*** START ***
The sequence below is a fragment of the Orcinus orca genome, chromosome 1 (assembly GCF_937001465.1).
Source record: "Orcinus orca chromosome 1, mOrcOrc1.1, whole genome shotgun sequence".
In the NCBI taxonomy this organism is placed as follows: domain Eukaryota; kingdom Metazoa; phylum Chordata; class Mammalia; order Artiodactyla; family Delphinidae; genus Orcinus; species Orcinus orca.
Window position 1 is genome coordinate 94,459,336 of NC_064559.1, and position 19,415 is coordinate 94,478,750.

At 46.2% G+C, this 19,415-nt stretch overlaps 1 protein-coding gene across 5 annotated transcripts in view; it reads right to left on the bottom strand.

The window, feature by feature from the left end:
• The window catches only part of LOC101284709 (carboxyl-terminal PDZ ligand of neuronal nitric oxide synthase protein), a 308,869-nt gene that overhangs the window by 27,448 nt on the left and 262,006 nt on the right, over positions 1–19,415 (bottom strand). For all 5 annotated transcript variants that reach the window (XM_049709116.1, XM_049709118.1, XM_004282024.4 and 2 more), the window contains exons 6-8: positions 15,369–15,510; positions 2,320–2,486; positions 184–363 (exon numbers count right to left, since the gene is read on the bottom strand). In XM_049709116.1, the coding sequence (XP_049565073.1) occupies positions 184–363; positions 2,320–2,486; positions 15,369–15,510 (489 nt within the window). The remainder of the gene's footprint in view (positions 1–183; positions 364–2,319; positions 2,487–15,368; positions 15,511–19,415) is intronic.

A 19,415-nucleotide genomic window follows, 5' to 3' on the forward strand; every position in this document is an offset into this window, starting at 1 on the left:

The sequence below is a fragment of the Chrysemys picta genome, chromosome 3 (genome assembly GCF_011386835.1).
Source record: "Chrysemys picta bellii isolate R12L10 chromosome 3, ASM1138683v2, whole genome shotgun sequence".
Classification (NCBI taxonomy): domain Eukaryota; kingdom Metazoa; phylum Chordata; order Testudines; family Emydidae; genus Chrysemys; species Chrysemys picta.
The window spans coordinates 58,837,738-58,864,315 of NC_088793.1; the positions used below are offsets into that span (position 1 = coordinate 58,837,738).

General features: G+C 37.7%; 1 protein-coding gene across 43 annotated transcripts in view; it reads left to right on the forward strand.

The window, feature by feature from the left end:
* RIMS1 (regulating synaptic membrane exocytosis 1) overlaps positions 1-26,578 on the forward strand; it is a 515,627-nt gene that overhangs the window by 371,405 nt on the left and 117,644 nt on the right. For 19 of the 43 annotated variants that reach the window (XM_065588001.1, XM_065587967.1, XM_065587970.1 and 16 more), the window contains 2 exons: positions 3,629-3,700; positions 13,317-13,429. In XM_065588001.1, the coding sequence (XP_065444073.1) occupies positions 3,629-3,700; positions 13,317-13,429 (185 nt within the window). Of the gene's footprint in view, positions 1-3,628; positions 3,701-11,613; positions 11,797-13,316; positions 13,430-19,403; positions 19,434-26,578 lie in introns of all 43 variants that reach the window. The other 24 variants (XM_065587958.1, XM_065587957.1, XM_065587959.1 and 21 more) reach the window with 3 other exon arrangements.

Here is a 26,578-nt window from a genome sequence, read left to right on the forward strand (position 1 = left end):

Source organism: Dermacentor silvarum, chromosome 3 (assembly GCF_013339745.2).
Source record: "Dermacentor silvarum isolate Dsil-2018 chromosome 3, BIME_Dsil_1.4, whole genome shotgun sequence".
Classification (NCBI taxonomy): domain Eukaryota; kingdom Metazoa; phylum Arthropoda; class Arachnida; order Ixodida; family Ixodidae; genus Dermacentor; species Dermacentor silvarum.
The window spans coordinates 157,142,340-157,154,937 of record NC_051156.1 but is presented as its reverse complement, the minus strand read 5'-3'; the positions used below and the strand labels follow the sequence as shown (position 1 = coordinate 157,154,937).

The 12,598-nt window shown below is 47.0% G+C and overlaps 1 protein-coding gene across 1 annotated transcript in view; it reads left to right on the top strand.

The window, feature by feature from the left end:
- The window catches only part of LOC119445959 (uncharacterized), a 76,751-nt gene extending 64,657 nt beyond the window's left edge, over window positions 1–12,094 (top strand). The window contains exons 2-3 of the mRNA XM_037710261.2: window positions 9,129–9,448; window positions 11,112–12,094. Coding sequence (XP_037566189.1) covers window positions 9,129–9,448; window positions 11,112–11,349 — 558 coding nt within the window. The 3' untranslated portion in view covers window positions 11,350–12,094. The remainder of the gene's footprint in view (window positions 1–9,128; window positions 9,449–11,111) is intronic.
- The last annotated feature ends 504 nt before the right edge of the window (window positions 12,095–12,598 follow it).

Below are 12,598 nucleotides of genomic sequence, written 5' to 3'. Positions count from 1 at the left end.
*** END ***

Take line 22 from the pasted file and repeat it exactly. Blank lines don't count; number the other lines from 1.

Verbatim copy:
The window, feature by feature from the left end: